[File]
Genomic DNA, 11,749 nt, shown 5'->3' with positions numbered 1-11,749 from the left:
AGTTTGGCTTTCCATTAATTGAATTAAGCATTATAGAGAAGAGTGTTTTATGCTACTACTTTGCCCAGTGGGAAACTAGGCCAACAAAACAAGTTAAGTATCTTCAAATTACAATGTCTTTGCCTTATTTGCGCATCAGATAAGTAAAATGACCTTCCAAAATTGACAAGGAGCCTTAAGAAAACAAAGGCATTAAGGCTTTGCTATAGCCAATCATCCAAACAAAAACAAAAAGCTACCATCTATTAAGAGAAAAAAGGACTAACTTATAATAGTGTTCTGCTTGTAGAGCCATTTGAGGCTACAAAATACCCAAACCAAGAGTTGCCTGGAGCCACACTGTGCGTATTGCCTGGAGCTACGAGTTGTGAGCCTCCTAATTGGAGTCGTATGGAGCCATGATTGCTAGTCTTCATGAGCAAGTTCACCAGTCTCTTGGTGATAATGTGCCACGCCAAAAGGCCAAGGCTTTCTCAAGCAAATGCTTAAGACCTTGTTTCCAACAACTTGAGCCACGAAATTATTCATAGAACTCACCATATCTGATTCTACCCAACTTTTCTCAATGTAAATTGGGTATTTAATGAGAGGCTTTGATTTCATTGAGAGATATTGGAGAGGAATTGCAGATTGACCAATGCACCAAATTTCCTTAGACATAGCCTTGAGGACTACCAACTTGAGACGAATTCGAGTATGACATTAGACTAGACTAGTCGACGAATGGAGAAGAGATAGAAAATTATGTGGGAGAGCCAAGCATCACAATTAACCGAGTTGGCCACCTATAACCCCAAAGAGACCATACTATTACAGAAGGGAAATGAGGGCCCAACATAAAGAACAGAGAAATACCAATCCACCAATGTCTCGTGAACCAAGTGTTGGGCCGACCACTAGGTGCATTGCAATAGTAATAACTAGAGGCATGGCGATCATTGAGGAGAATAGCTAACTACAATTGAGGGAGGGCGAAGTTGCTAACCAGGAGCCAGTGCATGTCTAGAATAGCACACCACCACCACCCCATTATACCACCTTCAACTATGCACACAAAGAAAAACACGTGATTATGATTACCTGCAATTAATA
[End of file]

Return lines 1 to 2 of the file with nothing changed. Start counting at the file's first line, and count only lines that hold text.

Genomic DNA, 11,749 nt, shown 5'->3' with positions numbered 1-11,749 from the left:
AGTTTGGCTTTCCATTAATTGAATTAAGCATTATAGAGAAGAGTGTTTTATGCTACTACTTTGCCCAGTGGGAAACTAGGCCAACAAAACAAGTTAAGTATCTTCAAATTACAATGTCTTTGCCTTATTTGCGCATCAGATAAGTAAAATGACCTTCCAAAATTGACAAGGAGCCTTAAGAAAACAAAGGCATTAAGGCTTTGCTATAGCCAATCATCCAAACAAAAACAAAAAGCTACCATCTATTAAGAGAAAAAAGGACTAACTTATAATAGTGTTCTGCTTGTAGAGCCATTTGAGGCTACAAAATACCCAAACCAAGAGTTGCCTGGAGCCACACTGTGCGTATTGCCTGGAGCTACGAGTTGTGAGCCTCCTAATTGGAGTCGTATGGAGCCATGATTGCTAGTCTTCATGAGCAAGTTCACCAGTCTCTTGGTGATAATGTGCCACGCCAAAAGGCCAAGGCTTTCTCAAGCAAATGCTTAAGACCTTGTTTCCAACAACTTGAGCCACGAAATTATTCATAGAACTCACCATATCTGATTCTACCCAACTTTTCTCAATGTAAATTGGGTATTTAATGAGAGGCTTTGATTTCATTGAGAGATATTGGAGAGGAATTGCAGATTGACCAATGCACCAAATTTCCTTAGACATAGCCTTGAGGACTACCAACTTGAGACGAATTCGAGTATGACATTAGACTAGACTAGTCGACGAATGGAGAAGAGATAGAAAATTATGTGGGAGAGCCAAGCATCACAATTAACCGAGTTGGCCACCTATAACCCCAAAGAGACCATACTATTACAGAAGGGAAATGAGGGCCCAACATAAAGAACAGAGAAATACCAATCCACCAATGTCTCGTGAACCAAGTGTTGGGCCGACCACTAGGTGCATTGCAATAGTAATAACTAGAGGCATGGCGATCATTGAGGAGAATAGCTAACTACAATTGAGGGAGGGCGAAGTTGCTAACCAGGAGCCAGTGCATGTCTAGAATAGCACACCACCACCACCCCATTATACCACCTTCAACTATGCACACAAAGAAAAACACGTGATTATGATTACCTGCAATTAATA